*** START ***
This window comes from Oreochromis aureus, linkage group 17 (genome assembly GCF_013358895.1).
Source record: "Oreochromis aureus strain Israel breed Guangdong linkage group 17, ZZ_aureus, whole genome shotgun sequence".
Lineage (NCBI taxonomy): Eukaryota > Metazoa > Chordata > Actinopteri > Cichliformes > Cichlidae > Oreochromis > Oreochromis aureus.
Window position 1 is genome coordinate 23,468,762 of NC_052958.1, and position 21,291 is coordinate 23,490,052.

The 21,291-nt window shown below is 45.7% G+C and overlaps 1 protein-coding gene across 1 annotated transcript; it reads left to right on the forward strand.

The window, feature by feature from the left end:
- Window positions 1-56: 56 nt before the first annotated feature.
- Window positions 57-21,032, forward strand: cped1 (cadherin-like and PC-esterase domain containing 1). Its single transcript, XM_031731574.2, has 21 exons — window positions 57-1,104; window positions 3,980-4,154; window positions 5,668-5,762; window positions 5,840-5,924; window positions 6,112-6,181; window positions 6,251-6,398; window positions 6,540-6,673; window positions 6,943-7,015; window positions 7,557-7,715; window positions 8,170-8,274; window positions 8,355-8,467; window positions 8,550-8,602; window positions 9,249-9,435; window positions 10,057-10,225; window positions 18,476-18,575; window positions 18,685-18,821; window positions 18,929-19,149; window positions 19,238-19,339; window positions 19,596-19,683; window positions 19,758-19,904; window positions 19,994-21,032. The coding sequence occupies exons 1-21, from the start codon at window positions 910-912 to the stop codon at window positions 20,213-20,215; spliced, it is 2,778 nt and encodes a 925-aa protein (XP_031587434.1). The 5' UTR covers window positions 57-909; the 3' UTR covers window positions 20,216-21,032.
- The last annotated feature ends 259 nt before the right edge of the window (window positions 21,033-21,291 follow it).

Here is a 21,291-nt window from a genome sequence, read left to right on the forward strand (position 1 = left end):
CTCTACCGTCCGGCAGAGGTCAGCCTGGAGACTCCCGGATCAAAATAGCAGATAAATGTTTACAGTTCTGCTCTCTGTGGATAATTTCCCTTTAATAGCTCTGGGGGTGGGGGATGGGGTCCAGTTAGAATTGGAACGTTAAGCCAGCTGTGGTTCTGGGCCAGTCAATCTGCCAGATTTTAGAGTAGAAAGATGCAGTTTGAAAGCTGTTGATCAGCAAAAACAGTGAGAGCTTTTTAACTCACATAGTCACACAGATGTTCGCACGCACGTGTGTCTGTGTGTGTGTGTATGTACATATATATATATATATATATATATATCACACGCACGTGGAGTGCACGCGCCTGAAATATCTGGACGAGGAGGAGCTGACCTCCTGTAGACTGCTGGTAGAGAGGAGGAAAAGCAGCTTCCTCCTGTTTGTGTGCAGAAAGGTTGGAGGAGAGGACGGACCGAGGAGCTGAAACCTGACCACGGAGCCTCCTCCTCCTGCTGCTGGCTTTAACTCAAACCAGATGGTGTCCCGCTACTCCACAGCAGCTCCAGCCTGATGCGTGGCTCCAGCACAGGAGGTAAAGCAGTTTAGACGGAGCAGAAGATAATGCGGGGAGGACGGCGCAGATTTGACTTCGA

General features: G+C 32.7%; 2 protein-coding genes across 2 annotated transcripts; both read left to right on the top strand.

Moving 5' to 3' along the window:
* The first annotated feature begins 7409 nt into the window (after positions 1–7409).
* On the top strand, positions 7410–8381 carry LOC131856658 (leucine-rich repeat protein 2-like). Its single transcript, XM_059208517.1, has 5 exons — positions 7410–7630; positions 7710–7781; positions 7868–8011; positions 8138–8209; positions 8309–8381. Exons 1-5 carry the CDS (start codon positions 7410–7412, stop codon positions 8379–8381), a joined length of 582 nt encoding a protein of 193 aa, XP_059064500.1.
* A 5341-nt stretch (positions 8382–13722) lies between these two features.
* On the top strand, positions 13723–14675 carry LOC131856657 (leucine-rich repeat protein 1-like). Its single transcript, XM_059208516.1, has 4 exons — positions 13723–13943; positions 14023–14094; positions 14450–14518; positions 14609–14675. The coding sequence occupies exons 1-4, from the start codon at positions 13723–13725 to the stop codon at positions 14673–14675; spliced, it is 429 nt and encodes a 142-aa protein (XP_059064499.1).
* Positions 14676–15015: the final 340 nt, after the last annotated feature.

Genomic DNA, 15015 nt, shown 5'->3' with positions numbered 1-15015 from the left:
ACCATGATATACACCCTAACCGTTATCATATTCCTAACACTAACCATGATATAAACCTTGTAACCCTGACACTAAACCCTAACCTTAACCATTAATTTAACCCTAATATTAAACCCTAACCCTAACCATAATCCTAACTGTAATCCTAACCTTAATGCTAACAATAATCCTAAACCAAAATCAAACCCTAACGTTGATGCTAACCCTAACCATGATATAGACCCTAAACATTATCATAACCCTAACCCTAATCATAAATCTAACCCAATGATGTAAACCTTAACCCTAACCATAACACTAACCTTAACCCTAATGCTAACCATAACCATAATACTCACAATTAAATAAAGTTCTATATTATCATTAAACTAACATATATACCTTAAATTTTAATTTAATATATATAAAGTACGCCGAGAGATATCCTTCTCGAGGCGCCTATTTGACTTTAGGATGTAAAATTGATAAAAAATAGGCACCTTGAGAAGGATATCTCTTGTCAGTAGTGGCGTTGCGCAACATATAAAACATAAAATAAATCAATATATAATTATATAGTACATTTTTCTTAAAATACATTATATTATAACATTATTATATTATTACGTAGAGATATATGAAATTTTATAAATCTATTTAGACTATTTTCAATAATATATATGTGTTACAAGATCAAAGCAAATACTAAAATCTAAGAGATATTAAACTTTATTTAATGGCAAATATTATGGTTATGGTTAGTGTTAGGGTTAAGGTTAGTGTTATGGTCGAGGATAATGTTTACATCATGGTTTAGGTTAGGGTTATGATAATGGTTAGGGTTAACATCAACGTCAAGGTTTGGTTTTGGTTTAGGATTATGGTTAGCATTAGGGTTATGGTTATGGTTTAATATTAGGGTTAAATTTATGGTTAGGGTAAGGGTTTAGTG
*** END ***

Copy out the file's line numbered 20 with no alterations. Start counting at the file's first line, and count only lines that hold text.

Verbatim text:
ACCATGATATACACCCTAACCGTTATCATATTCCTAACACTAACCATGATATAAACCTTGTAACCCTGACACTAAACCCTAACCTTAACCATTAATTTAACCCTAATATTAAACCCTAACCCTAACCATAATCCTAACTGTAATCCTAACCTTAATGCTAACAATAATCCTAAACCAAAATCAAACCCTAACGTTGATGCTAACCCTAACCATGATATAGACCCTAAACATTATCATAACCCTAACCCTAATCATAAATCTAACCCAATGATGTAAACCTTAACCCTAACCATAACACTAACCTTAACCCTAATGCTAACCATAACCATAATACTCACAATTAAATAAAGTTCTATATTATCATTAAACTAACATATATACCTTAAATTTTAATTTAATATATATAAAGTACGCCGAGAGATATCCTTCTCGAGGCGCCTATTTGACTTTAGGATGTAAAATTGATAAAAAATAGGCACCTTGAGAAGGATATCTCTTGTCAGTAGTGGCGTTGCGCAACATATAAAACATAAAATAAATCAATATATAATTATATAGTACATTTTTCTTAAAATACATTATATTATAACATTATTATATTATTACGTAGAGATATATGAAATTTTATAAATCTATTTAGACTATTTTCAATAATATATATGTGTTACAAGATCAAAGCAAATACTAAAATCTAAGAGATATTAAACTTTATTTAATGGCAAATATTATGGTTATGGTTAGTGTTAGGGTTAAGGTTAGTGTTATGGTCGAGGATAATGTTTACATCATGGTTTAGGTTAGGGTTATGATAATGGTTAGGGTTAACATCAACGTCAAGGTTTGGTTTTGGTTTAGGATTATGGTTAGCATTAGGGTTATGGTTATGGTTTAATATTAGGGTTAAATTTATGGTTAGGGTAAGGGTTTAGTG